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During the height of protests over Black Lives Matter last summer, a history buff in Indianapolis decided to bring people together by leading outdoor walking tours of African American neighborhoods. NPR's Neda Ulaby got her own tour and has this report.
NEDA ULABY, BYLINE: Sampson Levingston is out all the time digging up stories of Indianapolis buildings and byways. His friends, he says, give him grief for never shutting up about local history.
SAMPSON LEVINGSTON: You love history so much, almost like you think about it all day. I'm like, I do.
ULABY: In college, Levingston did not major in history. He was an athlete, captain of his Division I football team.
LEVINGSTON: I took all the history electives that I could. I'd even miss practice sometimes to sneak in an extra history elective.
ULABY: It was his major in marketing that helped Levingston build his business leading tours.
LEVINGSTON: Now, that's our Capitol building, made out of Indiana limestone - Bedford, Ind., limestone capital of the world.
ULABY: This tour is really about other monuments, like the site of a historic African American community center active in the 1920s, when the Ku Klux Klan essentially ran the government.
LEVINGSTON: Senate Avenue YMCA was right here. It was once the largest Black YMCA in the country.
Finding these cool stories - Black history, women's history, Native American history, things that I wasn't told about when I was a kid. And it's school to discover them later on.
ULABY: On his tours, Levingston points out what used to be the world headquarters of the first female self-made millionaire. Madam C.J. Walker sold Black hair care products. And he plays music by great Indiana jazz men, like Freddie Hubbard, Wes Montgomery and Larry Ridley, who wrote a song called "Indiana Avenue."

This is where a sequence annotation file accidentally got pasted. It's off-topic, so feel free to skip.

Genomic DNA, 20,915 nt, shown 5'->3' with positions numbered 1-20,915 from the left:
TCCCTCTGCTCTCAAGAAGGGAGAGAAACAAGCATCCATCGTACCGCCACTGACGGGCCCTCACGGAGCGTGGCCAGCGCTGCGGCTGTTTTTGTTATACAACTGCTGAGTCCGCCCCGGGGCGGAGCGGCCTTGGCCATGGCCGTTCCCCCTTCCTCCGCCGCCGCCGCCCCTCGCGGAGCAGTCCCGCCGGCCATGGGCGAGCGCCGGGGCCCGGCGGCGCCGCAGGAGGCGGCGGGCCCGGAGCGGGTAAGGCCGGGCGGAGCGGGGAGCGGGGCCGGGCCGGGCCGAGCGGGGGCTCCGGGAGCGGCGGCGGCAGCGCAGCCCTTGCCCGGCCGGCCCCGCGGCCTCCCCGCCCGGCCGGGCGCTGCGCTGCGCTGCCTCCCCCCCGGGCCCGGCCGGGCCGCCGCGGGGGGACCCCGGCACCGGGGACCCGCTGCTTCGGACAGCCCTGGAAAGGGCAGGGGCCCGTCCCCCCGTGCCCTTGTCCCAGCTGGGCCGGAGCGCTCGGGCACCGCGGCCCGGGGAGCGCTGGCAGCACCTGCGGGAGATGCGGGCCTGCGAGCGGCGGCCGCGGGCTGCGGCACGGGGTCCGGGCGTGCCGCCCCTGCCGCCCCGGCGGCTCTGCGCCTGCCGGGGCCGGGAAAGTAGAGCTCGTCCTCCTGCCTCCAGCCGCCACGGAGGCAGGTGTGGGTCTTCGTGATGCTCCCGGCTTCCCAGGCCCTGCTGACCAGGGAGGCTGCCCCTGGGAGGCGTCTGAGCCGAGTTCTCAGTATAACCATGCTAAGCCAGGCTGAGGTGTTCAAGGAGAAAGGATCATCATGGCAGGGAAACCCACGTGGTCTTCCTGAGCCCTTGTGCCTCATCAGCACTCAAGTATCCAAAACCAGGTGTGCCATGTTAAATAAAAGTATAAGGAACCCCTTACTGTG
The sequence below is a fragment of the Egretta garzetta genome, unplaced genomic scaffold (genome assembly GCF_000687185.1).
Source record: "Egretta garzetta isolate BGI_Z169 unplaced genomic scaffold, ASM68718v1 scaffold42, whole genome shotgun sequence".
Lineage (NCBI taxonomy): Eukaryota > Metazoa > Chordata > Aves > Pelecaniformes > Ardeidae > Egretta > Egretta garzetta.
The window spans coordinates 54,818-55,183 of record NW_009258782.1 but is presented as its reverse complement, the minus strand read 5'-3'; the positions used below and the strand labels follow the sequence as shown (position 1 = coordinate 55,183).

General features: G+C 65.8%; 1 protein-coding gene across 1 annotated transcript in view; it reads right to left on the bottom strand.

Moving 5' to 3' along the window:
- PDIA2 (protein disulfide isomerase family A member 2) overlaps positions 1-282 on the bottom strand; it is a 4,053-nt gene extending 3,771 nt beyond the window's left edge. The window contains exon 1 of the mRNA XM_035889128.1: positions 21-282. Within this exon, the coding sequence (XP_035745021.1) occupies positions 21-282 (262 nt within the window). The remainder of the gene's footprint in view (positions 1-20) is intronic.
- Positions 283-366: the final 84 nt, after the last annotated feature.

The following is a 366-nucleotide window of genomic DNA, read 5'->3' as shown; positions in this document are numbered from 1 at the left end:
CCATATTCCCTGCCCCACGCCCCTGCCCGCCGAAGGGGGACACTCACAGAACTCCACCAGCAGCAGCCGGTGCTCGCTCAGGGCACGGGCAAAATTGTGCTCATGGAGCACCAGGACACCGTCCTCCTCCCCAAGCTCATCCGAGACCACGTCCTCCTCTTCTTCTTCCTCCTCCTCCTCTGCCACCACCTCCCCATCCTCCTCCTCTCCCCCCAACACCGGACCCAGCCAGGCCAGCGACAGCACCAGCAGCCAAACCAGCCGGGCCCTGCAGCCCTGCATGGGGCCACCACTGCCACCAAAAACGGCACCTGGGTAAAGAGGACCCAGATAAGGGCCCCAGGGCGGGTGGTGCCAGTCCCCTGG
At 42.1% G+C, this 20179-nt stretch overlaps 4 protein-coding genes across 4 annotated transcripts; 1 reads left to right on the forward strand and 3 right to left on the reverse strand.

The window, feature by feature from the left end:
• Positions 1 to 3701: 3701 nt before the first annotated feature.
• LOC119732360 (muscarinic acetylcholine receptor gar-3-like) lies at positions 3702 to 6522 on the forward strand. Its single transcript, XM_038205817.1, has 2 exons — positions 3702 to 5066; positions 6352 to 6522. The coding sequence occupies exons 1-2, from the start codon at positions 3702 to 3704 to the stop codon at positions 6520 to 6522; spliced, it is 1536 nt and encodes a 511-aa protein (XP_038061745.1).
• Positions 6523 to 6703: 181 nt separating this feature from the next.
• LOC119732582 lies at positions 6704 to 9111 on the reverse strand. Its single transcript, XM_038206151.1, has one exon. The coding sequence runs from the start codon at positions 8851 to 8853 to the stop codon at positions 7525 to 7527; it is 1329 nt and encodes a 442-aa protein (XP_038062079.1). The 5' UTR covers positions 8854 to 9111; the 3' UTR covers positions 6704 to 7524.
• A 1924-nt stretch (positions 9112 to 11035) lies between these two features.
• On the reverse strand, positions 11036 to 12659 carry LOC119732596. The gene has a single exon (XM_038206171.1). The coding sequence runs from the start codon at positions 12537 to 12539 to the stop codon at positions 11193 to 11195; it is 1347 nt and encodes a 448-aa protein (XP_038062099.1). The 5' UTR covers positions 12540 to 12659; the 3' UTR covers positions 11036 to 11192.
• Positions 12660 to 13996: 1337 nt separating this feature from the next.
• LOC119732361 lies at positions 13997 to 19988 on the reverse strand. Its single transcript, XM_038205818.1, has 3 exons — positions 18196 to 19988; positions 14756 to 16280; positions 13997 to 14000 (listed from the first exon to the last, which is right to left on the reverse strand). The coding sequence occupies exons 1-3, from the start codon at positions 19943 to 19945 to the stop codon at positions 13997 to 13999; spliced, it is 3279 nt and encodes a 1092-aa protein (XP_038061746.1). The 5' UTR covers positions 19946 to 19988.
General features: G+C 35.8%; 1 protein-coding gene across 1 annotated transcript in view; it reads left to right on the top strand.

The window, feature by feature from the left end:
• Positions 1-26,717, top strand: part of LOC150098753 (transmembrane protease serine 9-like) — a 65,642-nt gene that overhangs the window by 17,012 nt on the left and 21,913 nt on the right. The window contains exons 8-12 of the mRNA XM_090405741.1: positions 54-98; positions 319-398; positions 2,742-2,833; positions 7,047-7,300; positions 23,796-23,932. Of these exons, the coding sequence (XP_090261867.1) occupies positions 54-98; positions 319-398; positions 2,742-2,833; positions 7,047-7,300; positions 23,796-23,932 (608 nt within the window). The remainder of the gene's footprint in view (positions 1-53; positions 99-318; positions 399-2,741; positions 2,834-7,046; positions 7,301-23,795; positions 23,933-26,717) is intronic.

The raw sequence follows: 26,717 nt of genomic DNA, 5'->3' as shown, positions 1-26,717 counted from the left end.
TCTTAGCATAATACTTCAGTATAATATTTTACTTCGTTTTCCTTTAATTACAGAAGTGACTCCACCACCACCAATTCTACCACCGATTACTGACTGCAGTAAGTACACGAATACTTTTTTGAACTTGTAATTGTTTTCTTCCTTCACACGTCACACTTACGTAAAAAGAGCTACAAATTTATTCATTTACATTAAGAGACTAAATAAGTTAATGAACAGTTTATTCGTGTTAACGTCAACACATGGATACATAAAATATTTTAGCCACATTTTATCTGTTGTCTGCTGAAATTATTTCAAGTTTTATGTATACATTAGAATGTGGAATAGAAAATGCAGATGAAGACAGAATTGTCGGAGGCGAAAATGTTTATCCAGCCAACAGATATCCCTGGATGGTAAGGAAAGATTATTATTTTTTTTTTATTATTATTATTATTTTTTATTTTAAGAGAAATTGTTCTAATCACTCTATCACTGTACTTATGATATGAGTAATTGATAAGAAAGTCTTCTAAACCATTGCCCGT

LEVINGSTON: Indianapolis - they used to call it, like, India-no-place (ph). They used to call it Nap Town because it was that boring because they said there's nothing to do in Indianapolis after 6 p.m. People would actually come downtown and shoot pigeons off of light poles. Isn't that crazy?
ULABY: Before this neighborhood around Indiana Avenue was gutted by an interstate and many of its buildings destroyed, Levingston says it was a hub of Black entertainment and commerce.
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LEVINGSTON: You look through your history book, and you don't see too many Black people. So you're like, where do I fit in? And then you learn about the Avenue, and you're like, I fit in right here.
Now, this is our Black Lives Matter mural right here on Indiana Avenue. Have you guys seen this before yet?
ULABY: The words Black Lives Matter painted on the asphalt contain the names of victims of police violence.
LEVINGSTON: Michael Taylor's name actually appears on this mural four different times.
ULABY: Michael Taylor - he was 16 years old when he was shot in the head and killed while in the back of a squad car. Back in 1987, Indianapolis police, who'd picked up Taylor on suspicion of car theft, said the teenager committed suicide. He was handcuffed at the time. Part of Sampson Levingston's tour today is visiting Taylor's mom.
NANCY TAYLOR: I was born in 1954.
ULABY: Nancy Taylor, in a cheerful yellow shirt, greets visitors in her garden. She does not talk about losing her son. She shares memories from her childhood, when Indiana Avenue was filled with Black-owned businesses.
TAYLOR: All up and down the avenue, we would walk, and there were shops and little places where you would go get cheeseburgers and hamburger - Woody Burgers (ph).
ULABY: When Nancy Taylor's son was killed, Sampson Levingston was not even born. His walking tours came out of a year of police violence, protests and the pandemic. And he says there's a reason why they've been so popular.
LEVINGSTON: We need each other, like, bad, like, more than we ever could have realized, you know? And I think that we just missed that. We missed people. We miss being who we are, and who we are matters.
ULABY: Levingston is careful on his tours about masking and keeping apart. But in other ways, his tours are the opposite of social distancing. Neda Ulaby, NPR News.
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